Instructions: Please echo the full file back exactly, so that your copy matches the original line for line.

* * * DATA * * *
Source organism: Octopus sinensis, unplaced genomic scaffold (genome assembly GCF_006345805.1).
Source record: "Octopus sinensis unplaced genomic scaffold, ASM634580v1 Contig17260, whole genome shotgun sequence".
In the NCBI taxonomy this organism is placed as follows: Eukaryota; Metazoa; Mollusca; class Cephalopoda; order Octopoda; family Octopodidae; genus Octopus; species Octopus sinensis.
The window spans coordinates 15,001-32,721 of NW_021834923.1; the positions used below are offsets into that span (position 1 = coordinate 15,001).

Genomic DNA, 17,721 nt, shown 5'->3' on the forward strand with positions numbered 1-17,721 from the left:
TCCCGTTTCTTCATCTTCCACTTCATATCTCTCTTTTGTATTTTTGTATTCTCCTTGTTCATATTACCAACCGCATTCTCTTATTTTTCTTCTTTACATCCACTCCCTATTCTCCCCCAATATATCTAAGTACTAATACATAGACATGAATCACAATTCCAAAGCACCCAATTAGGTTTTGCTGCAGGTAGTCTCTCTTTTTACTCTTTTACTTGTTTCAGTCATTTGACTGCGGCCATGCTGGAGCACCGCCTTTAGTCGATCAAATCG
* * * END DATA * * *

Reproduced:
Source organism: Octopus sinensis, unplaced genomic scaffold (genome assembly GCF_006345805.1).
Source record: "Octopus sinensis unplaced genomic scaffold, ASM634580v1 Contig17260, whole genome shotgun sequence".
In the NCBI taxonomy this organism is placed as follows: Eukaryota; Metazoa; Mollusca; class Cephalopoda; order Octopoda; family Octopodidae; genus Octopus; species Octopus sinensis.
The window spans coordinates 15,001-32,721 of NW_021834923.1; the positions used below are offsets into that span (position 1 = coordinate 15,001).

Genomic DNA, 17,721 nt, shown 5'->3' on the forward strand with positions numbered 1-17,721 from the left:
TCCCGTTTCTTCATCTTCCACTTCATATCTCTCTTTTGTATTTTTGTATTCTCCTTGTTCATATTACCAACCGCATTCTCTTATTTTTCTTCTTTACATCCACTCCCTATTCTCCCCCAATATATCTAAGTACTAATACATAGACATGAATCACAATTCCAAAGCACCCAATTAGGTTTTGCTGCAGGTAGTCTCTCTTTTTACTCTTTTACTTGTTTCAGTCATTTGACTGCGGCCATGCTGGAGCACCGCCTTTAGTCGATCAAATCG